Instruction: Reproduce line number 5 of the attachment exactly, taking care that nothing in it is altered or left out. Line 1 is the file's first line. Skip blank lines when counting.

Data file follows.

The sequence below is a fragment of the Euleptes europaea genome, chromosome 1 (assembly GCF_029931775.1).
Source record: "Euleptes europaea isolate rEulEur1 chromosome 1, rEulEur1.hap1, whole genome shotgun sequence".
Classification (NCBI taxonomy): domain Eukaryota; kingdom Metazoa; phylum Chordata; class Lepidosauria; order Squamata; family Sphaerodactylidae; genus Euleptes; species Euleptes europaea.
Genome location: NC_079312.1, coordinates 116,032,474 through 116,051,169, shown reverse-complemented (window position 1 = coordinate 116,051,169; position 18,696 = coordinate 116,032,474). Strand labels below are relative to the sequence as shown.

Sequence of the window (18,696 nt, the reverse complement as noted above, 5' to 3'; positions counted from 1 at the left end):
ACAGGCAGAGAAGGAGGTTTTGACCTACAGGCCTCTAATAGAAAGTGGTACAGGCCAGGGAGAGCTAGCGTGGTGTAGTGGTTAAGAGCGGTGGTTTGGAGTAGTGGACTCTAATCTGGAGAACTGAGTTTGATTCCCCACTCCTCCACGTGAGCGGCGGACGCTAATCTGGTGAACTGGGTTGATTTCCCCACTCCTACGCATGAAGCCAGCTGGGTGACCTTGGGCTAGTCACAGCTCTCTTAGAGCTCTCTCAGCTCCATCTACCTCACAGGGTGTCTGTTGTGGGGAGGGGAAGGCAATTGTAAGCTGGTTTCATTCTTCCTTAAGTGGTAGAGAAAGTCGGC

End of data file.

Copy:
Sequence of the window (18,696 nt, the reverse complement as noted above, 5' to 3'; positions counted from 1 at the left end):